A Nissan Leaf on display at the Geneva International Motor Show. (Chris Ratcliffe / Bloomberg )
This post has been corrected. See the note at the bottom for details.
After two years of disappointing sales of its Leaf electric sedan, Nissan replaced the executive overseeing its electric-car program.
Toshiyuki Shiga, the automaker's chief operating officer will take charge of Nissan's zero-emission-vehicle planning and strategy as well as production of batteries for such cars, the company said. Hideaki Watanabe, a corporate vice president who headed the division, was shuttled off to a Nissan-affiliated supplier.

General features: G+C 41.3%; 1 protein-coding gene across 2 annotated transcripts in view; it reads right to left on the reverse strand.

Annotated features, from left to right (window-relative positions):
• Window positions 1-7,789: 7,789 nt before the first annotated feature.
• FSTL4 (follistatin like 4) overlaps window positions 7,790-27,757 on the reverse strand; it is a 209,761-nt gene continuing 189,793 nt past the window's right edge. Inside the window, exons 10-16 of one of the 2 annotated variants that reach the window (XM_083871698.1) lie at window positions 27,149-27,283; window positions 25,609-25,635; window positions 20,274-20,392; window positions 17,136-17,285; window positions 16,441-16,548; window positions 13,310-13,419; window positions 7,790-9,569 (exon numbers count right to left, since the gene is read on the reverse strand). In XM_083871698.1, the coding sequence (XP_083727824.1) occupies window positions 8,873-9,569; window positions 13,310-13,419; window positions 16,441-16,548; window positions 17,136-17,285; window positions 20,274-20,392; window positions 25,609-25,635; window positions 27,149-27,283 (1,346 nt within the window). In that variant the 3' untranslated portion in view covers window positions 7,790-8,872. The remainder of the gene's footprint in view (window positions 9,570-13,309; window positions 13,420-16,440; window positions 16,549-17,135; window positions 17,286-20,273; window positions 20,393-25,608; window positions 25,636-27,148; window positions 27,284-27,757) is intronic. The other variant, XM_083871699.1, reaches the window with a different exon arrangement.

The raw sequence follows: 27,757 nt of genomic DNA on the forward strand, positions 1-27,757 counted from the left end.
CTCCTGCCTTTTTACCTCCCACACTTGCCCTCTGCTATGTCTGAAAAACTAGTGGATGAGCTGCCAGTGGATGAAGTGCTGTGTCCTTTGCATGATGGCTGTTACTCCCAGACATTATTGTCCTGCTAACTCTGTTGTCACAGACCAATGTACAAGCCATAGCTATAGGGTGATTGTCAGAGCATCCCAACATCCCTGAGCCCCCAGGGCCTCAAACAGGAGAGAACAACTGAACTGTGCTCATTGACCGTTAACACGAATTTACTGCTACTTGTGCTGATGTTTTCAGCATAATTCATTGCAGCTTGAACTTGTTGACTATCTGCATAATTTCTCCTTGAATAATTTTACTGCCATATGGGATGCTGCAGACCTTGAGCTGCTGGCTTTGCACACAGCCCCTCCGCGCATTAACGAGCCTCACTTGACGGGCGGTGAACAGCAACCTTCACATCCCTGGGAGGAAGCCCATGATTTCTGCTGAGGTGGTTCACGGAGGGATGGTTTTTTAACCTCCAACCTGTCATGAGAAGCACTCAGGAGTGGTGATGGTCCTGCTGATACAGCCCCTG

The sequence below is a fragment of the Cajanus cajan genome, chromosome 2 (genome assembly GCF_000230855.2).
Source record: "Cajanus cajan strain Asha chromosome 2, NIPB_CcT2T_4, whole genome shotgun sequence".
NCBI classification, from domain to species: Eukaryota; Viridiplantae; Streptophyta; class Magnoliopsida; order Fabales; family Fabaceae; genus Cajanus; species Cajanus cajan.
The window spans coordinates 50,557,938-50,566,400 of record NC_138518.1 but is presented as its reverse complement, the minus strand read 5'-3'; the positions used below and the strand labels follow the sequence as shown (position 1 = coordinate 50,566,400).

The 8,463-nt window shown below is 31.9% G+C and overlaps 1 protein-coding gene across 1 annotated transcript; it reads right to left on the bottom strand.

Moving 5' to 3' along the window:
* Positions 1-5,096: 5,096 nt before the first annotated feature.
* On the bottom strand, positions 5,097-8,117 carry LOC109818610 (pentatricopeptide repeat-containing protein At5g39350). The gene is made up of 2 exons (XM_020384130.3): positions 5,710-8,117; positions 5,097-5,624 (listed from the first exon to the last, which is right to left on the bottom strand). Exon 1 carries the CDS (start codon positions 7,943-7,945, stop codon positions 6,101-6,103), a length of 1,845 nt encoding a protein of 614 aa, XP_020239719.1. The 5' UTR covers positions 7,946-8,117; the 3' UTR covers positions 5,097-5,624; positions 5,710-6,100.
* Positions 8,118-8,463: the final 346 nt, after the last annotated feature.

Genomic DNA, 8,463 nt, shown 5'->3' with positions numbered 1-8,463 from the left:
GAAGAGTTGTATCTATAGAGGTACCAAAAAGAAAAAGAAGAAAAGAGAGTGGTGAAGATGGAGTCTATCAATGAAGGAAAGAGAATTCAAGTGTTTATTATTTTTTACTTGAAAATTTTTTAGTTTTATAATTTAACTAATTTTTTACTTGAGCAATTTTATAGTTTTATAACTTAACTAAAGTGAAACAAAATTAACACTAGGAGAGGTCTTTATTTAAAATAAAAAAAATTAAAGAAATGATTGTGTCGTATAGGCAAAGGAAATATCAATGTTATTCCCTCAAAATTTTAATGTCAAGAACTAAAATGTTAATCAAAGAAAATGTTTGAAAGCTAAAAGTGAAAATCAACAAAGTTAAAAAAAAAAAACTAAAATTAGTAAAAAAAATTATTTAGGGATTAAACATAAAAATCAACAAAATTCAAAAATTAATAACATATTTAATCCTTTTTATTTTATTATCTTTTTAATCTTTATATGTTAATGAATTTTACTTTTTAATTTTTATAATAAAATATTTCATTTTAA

Nissan, which has just started making the Leaf at its factory complex in Smyrna, Tenn., has found electric vehicles are a hard sell in the United States. The automaker has sold fewer than 21,000 in the U.S. since introducing the car in late 2010.
Sales of electric cars have been hurt by several factors, including higher sticker prices compared with similarly sized gasoline vehicles, the limited range of the cars, lack of a widespread charging infrastructure, and the expense of installing home charging stations.
For the record, 9:05 a.m. March 12: A previous version of this post said the first Leafs sold in the U.S. in late 2009. The correct date is late 2010.
Ford has more work to revamp Lincoln
Lexus tops Consumer Reports rankings
designer sought to put distance from previous model
Follow me on Twitter (@LATimesJerry), Facebook and Google+.